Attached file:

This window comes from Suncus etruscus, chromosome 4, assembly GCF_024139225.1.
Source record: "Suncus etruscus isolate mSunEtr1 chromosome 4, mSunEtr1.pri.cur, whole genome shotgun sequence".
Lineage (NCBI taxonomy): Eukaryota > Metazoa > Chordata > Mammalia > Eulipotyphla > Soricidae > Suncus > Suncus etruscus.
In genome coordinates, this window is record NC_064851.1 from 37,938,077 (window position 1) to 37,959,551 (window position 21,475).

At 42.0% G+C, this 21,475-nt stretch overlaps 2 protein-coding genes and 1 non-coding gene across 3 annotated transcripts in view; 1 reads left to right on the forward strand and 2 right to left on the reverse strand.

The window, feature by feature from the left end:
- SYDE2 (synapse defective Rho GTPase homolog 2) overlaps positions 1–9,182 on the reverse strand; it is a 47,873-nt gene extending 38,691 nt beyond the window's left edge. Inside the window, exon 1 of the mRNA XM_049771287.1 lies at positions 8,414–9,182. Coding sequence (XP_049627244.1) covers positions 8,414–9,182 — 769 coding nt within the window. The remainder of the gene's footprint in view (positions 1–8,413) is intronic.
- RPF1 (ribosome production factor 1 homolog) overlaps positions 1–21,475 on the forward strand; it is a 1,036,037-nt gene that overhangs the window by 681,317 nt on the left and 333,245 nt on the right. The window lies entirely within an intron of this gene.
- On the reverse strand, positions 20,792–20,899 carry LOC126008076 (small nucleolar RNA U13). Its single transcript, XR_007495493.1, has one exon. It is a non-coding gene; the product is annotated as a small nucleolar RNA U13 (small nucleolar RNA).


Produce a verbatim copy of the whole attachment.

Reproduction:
This window comes from Suncus etruscus, chromosome 4, assembly GCF_024139225.1.
Source record: "Suncus etruscus isolate mSunEtr1 chromosome 4, mSunEtr1.pri.cur, whole genome shotgun sequence".
Lineage (NCBI taxonomy): Eukaryota > Metazoa > Chordata > Mammalia > Eulipotyphla > Soricidae > Suncus > Suncus etruscus.
In genome coordinates, this window is record NC_064851.1 from 37,938,077 (window position 1) to 37,959,551 (window position 21,475).

At 42.0% G+C, this 21,475-nt stretch overlaps 2 protein-coding genes and 1 non-coding gene across 3 annotated transcripts in view; 1 reads left to right on the forward strand and 2 right to left on the reverse strand.

The window, feature by feature from the left end:
- SYDE2 (synapse defective Rho GTPase homolog 2) overlaps positions 1–9,182 on the reverse strand; it is a 47,873-nt gene extending 38,691 nt beyond the window's left edge. Inside the window, exon 1 of the mRNA XM_049771287.1 lies at positions 8,414–9,182. Coding sequence (XP_049627244.1) covers positions 8,414–9,182 — 769 coding nt within the window. The remainder of the gene's footprint in view (positions 1–8,413) is intronic.
- RPF1 (ribosome production factor 1 homolog) overlaps positions 1–21,475 on the forward strand; it is a 1,036,037-nt gene that overhangs the window by 681,317 nt on the left and 333,245 nt on the right. The window lies entirely within an intron of this gene.
- On the reverse strand, positions 20,792–20,899 carry LOC126008076 (small nucleolar RNA U13). Its single transcript, XR_007495493.1, has one exon. It is a non-coding gene; the product is annotated as a small nucleolar RNA U13 (small nucleolar RNA).